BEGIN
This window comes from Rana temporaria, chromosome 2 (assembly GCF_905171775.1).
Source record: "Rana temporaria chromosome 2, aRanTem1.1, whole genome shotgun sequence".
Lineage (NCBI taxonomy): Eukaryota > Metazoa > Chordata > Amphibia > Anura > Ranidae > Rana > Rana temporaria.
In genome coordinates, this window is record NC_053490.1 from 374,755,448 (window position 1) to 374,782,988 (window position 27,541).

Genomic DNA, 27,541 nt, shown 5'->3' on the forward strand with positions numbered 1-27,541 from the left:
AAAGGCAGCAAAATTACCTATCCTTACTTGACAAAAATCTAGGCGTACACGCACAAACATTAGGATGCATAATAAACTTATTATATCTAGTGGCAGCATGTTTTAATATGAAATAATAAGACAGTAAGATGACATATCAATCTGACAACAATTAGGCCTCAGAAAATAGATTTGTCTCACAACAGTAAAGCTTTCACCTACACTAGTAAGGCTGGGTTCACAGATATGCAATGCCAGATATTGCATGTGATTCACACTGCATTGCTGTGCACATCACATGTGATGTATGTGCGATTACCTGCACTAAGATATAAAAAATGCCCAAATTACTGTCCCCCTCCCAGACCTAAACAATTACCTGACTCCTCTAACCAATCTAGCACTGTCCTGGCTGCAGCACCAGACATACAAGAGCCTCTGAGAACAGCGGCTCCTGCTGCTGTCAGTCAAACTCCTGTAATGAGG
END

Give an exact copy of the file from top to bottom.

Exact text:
This window comes from Rana temporaria, chromosome 2 (assembly GCF_905171775.1).
Source record: "Rana temporaria chromosome 2, aRanTem1.1, whole genome shotgun sequence".
Lineage (NCBI taxonomy): Eukaryota > Metazoa > Chordata > Amphibia > Anura > Ranidae > Rana > Rana temporaria.
In genome coordinates, this window is record NC_053490.1 from 374,755,448 (window position 1) to 374,782,988 (window position 27,541).

Genomic DNA, 27,541 nt, shown 5'->3' on the forward strand with positions numbered 1-27,541 from the left:
AAAGGCAGCAAAATTACCTATCCTTACTTGACAAAAATCTAGGCGTACACGCACAAACATTAGGATGCATAATAAACTTATTATATCTAGTGGCAGCATGTTTTAATATGAAATAATAAGACAGTAAGATGACATATCAATCTGACAACAATTAGGCCTCAGAAAATAGATTTGTCTCACAACAGTAAAGCTTTCACCTACACTAGTAAGGCTGGGTTCACAGATATGCAATGCCAGATATTGCATGTGATTCACACTGCATTGCTGTGCACATCACATGTGATGTATGTGCGATTACCTGCACTAAGATATAAAAAATGCCCAAATTACTGTCCCCCTCCCAGACCTAAACAATTACCTGACTCCTCTAACCAATCTAGCACTGTCCTGGCTGCAGCACCAGACATACAAGAGCCTCTGAGAACAGCGGCTCCTGCTGCTGTCAGTCAAACTCCTGTAATGAGG